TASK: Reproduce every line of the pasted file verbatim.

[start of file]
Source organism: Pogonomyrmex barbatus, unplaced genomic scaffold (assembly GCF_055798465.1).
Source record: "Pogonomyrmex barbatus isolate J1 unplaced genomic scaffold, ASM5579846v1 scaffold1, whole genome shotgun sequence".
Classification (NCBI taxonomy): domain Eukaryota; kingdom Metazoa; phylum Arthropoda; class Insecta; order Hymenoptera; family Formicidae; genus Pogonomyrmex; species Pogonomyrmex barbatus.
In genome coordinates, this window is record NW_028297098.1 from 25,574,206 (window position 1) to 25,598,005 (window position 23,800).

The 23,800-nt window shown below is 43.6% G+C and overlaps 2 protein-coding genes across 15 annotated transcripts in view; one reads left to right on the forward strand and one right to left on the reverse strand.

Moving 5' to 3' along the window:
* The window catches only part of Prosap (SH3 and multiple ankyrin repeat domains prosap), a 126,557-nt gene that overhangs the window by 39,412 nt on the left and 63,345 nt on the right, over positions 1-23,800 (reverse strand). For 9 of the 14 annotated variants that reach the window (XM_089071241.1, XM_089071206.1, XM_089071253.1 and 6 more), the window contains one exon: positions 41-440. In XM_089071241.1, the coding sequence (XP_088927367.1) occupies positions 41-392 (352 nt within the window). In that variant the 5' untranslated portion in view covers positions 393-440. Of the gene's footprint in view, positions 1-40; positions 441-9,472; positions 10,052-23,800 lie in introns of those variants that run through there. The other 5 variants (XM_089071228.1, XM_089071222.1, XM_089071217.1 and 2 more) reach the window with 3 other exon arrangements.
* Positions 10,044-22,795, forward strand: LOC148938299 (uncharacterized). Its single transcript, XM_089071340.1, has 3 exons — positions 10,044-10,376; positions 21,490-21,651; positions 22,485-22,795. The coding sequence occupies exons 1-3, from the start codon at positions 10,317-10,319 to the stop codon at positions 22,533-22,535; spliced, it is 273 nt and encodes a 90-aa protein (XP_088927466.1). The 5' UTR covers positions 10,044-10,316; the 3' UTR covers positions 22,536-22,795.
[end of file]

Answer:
Source organism: Pogonomyrmex barbatus, unplaced genomic scaffold (assembly GCF_055798465.1).
Source record: "Pogonomyrmex barbatus isolate J1 unplaced genomic scaffold, ASM5579846v1 scaffold1, whole genome shotgun sequence".
Classification (NCBI taxonomy): domain Eukaryota; kingdom Metazoa; phylum Arthropoda; class Insecta; order Hymenoptera; family Formicidae; genus Pogonomyrmex; species Pogonomyrmex barbatus.
In genome coordinates, this window is record NW_028297098.1 from 25,574,206 (window position 1) to 25,598,005 (window position 23,800).

The 23,800-nt window shown below is 43.6% G+C and overlaps 2 protein-coding genes across 15 annotated transcripts in view; one reads left to right on the forward strand and one right to left on the reverse strand.

Moving 5' to 3' along the window:
* The window catches only part of Prosap (SH3 and multiple ankyrin repeat domains prosap), a 126,557-nt gene that overhangs the window by 39,412 nt on the left and 63,345 nt on the right, over positions 1-23,800 (reverse strand). For 9 of the 14 annotated variants that reach the window (XM_089071241.1, XM_089071206.1, XM_089071253.1 and 6 more), the window contains one exon: positions 41-440. In XM_089071241.1, the coding sequence (XP_088927367.1) occupies positions 41-392 (352 nt within the window). In that variant the 5' untranslated portion in view covers positions 393-440. Of the gene's footprint in view, positions 1-40; positions 441-9,472; positions 10,052-23,800 lie in introns of those variants that run through there. The other 5 variants (XM_089071228.1, XM_089071222.1, XM_089071217.1 and 2 more) reach the window with 3 other exon arrangements.
* Positions 10,044-22,795, forward strand: LOC148938299 (uncharacterized). Its single transcript, XM_089071340.1, has 3 exons — positions 10,044-10,376; positions 21,490-21,651; positions 22,485-22,795. The coding sequence occupies exons 1-3, from the start codon at positions 10,317-10,319 to the stop codon at positions 22,533-22,535; spliced, it is 273 nt and encodes a 90-aa protein (XP_088927466.1). The 5' UTR covers positions 10,044-10,316; the 3' UTR covers positions 22,536-22,795.